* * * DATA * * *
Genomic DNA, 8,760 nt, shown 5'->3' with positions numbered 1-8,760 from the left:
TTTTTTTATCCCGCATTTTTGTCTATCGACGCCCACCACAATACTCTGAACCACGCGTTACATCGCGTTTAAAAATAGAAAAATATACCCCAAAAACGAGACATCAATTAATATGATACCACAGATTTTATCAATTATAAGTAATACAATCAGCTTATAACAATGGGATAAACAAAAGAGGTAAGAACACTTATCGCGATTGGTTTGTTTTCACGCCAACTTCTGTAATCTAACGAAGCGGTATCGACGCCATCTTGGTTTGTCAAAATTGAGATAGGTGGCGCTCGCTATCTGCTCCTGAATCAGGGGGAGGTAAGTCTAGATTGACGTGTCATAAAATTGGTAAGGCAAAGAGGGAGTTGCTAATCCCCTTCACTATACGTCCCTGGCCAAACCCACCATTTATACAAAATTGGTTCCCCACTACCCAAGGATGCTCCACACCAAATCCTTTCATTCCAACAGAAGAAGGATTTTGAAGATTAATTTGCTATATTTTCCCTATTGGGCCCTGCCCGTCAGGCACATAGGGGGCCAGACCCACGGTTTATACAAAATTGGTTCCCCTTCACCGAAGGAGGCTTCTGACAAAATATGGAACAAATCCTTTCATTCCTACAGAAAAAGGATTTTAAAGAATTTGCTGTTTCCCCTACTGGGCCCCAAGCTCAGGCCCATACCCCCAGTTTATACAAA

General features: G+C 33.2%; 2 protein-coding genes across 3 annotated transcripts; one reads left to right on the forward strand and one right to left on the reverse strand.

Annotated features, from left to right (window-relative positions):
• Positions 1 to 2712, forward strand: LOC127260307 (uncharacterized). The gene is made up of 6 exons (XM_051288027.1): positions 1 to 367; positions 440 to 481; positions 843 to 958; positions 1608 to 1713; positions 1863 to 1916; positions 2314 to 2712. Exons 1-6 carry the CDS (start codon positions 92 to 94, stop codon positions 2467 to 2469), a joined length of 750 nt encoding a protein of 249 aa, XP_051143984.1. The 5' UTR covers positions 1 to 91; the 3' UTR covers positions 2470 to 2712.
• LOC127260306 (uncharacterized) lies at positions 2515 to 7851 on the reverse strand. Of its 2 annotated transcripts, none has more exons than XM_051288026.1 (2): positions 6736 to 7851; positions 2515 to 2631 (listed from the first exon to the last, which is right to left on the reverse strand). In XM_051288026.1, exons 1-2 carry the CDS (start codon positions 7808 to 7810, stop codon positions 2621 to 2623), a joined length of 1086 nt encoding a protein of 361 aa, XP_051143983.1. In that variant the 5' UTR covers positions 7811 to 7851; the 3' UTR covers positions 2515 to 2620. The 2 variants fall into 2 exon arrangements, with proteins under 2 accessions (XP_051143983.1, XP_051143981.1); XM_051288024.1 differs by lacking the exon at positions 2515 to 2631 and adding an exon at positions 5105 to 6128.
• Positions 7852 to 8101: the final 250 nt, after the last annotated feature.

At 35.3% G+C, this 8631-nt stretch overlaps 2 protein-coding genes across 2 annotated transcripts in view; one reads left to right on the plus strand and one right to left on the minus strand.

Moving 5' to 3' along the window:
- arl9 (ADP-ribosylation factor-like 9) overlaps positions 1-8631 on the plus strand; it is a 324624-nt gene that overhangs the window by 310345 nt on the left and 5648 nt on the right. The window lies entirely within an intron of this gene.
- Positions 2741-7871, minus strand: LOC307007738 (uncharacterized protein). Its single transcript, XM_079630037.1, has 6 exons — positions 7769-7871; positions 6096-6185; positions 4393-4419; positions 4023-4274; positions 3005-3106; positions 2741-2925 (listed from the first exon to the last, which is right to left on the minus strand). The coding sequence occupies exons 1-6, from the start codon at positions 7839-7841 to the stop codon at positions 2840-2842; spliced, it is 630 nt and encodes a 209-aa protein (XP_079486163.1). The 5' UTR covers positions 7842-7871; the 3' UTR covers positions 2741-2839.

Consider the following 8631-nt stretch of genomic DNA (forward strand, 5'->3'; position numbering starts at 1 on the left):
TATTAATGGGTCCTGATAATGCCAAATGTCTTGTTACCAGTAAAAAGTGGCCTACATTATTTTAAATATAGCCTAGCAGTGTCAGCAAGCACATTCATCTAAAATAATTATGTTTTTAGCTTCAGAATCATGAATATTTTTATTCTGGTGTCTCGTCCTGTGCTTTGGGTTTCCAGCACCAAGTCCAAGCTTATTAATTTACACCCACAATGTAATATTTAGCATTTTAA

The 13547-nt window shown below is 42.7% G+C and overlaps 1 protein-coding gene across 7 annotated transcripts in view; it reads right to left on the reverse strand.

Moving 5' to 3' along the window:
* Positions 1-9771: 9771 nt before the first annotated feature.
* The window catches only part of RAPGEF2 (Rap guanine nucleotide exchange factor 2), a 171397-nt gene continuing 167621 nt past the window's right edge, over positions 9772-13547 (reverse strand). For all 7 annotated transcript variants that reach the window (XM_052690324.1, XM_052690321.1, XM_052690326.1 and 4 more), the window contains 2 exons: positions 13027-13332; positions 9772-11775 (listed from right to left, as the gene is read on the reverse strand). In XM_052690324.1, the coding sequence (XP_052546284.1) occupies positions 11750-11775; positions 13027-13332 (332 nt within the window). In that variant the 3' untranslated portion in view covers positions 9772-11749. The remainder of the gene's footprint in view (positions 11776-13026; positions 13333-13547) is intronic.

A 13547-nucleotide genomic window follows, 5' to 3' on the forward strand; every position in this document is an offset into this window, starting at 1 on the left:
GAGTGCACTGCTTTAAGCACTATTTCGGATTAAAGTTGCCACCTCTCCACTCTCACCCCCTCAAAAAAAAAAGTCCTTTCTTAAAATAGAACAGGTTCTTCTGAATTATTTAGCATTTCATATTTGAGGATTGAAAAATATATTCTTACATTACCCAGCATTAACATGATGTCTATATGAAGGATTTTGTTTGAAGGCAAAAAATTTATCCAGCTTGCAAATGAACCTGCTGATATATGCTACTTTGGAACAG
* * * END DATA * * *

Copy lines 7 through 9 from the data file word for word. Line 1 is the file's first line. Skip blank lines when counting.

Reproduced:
• Positions 7852 to 8101: the final 250 nt, after the last annotated feature.

At 35.3% G+C, this 8631-nt stretch overlaps 2 protein-coding genes across 2 annotated transcripts in view; one reads left to right on the plus strand and one right to left on the minus strand.

Moving 5' to 3' along the window: